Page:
Linde unveiled the world's first direct-injection hydrogen combustion engine for forklifts at CeMAT 2008.
Linde has boosted its green credentials by introducing the world's first direct-injection hydrogen combustion engine for forklifts, a new hybrid truck and a fuel cell-powered tow tractor at CeMAT 2008 in Hannover, Germany.
The materials handling leader has been intensively researching and developing efficient solutions to combat the issues of dwindling oil reserves and more stringent exhaust gas standards while remaining globally competitive.
Director Theodor Maurer says the main focus of the research with partners is hybrid vehicles and forklifts with hydrogen engines and fuel cells.
"Specialists from the industrial and research sector are expecting the first hydrogen technology series products to be launched in the vehicle sector between 2015 and 2020," he says.
At CeMAT, Linde presented a concept forklift with a direct-injection hydrogen combustion engine. The three-tonne capacity forklift can reach its maximum power rating using hydrogen. There are no emissions as the hydrogen-powered engine turns the fuel into water vapour.
The forklift is based on the Linde 39X series and compared to equivalent models with conventional drives, it has a "thrust-controlled fuel tank system" and "intercooler attached to the overhead guard".
"The fuel tank system is mounted on the counterweight and is in-between the vehicle's b-pillar," a Linde statement says.
To replace the pressure pump, the fuel tank is reversed onto a rail system where the cartridge is removed from the side. The cartridge consists of a thin-walled inner aluminium container that is encased with carbon fibres and epoxy resin. It can hold about 26 litres of hydrogen that is equivalent to 2.3 litres of useable diesel.
The compressor-charged direct-injection engine with 2.0 litre piston capacity and a 43kW power rating, manufactured by Volkswagen Industrial Engines, is not visible from the outside. Hydrogen stored in the pressure pump enters the engine's combustion chamber directly, enabling the fuel to burn efficiently.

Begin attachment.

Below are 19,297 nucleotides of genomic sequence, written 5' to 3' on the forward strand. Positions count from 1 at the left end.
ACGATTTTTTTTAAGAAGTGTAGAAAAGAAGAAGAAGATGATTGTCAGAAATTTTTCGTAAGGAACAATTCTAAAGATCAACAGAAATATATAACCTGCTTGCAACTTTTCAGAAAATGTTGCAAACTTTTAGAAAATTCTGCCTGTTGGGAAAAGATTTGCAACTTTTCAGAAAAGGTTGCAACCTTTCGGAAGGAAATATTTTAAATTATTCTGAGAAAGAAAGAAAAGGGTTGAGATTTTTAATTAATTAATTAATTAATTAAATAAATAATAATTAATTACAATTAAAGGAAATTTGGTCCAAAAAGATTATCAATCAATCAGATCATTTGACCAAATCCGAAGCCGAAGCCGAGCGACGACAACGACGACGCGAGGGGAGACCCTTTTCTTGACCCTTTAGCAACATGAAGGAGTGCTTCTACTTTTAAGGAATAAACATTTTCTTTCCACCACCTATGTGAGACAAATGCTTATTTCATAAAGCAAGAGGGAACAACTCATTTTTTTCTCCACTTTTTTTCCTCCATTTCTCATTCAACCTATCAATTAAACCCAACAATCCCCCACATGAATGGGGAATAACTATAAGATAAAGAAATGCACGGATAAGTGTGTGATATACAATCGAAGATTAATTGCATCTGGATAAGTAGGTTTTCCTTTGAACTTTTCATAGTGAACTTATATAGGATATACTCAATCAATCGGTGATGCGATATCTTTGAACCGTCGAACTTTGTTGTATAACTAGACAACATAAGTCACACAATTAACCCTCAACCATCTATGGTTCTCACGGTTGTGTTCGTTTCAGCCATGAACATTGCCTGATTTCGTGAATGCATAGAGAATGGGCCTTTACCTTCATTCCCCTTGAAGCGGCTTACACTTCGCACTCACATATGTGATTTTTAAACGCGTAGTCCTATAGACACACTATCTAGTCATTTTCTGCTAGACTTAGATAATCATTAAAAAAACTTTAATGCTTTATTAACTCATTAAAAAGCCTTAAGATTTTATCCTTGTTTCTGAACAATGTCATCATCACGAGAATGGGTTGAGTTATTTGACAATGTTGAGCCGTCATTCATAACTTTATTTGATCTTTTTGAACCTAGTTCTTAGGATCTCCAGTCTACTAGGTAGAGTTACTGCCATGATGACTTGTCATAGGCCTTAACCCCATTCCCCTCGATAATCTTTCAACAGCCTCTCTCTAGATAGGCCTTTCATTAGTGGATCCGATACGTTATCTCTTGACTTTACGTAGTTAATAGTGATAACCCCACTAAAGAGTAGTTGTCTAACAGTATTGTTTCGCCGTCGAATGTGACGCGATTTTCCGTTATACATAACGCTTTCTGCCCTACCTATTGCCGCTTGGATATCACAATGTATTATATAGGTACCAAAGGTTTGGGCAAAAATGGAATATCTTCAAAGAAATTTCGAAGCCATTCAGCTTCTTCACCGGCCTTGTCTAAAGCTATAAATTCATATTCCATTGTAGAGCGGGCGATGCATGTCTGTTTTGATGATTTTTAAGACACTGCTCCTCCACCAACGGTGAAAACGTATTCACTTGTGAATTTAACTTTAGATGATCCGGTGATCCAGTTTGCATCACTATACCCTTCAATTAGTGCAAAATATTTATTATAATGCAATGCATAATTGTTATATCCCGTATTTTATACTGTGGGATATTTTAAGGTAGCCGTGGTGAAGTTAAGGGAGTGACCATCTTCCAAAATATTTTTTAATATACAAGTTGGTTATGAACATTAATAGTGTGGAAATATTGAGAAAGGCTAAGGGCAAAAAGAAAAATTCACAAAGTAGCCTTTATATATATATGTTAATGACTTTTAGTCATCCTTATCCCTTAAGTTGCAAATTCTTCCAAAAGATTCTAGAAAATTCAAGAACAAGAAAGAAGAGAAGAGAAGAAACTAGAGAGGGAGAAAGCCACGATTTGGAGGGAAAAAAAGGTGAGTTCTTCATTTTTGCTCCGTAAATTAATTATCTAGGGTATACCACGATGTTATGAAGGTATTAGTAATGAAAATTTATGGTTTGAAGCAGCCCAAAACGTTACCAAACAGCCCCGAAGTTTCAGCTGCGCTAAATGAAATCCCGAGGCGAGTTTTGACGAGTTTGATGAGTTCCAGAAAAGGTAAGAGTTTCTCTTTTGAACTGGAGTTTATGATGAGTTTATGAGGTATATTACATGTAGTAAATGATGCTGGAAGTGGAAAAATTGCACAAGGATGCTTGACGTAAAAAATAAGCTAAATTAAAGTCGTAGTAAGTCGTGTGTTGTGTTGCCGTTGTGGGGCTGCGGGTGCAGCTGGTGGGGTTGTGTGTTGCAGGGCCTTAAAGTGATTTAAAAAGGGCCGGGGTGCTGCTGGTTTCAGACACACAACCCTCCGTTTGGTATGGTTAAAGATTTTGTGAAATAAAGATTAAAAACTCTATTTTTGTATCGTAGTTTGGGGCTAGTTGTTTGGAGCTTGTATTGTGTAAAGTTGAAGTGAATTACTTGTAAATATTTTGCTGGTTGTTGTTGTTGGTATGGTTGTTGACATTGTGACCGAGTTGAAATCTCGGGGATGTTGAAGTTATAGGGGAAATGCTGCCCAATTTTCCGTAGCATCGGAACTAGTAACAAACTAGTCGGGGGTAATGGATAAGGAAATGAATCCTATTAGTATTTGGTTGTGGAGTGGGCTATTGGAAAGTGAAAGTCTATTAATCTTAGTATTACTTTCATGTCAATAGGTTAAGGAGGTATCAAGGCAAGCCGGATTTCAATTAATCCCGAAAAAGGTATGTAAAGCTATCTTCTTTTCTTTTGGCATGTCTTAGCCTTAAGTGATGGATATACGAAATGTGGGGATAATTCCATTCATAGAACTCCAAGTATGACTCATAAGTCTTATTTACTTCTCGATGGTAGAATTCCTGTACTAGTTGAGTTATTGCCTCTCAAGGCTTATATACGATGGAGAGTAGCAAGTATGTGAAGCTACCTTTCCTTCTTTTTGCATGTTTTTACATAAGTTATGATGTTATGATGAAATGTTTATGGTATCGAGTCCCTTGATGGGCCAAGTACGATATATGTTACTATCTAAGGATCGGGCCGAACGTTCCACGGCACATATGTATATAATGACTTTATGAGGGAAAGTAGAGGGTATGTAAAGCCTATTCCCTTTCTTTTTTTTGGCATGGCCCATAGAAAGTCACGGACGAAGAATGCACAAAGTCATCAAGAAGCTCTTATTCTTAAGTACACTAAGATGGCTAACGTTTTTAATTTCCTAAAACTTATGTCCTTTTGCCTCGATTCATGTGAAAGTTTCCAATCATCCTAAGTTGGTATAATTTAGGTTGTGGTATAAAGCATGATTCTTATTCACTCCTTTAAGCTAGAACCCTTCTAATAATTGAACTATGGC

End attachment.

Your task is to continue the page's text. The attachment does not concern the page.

Linde says it will continue to develop further enhancements and conduct truck field tests before launching its first hydrogen series forklift, which could be economically viable by 2015.
The forklift manufacturer believes hydrogen vehicles will be introduced in the industrial vehicle sector before the automotive industry because of simpler infrastructural challenges to overcome.
Linde's hybrid truck is based on a 39X series diesel forklift and can lift up to 3.5 tonnes. Besides an internal combustion engine, the forklift has an electric motor that can operate a starter and generator. Linde says the forklift reduces fuel consumption by up to 25%.
The fuel cell tow tractor Linde unveiled at CeMAT this week is "on the brink of prototype maturity for small series development", says head of pre-development Udo Herrmann.
"Over the next seven years, Linde plans to send a total of 50 successive industrial trucks with hydrogen technology for a broad range of field tests," he says.
The vehicles will be tested in multi-shift use over a period of 800 hours at selected customers.
"The aim of the field testing being carried out until 2015 is to involve customers from an early stage. This will enable us to collate important experience right from the prototype phase," Herrmann explains.
The P250 tow tractor has a continuous output of 10kW, a maximum output of 30kW, a voltage of 80V and a traction force of 5,000N.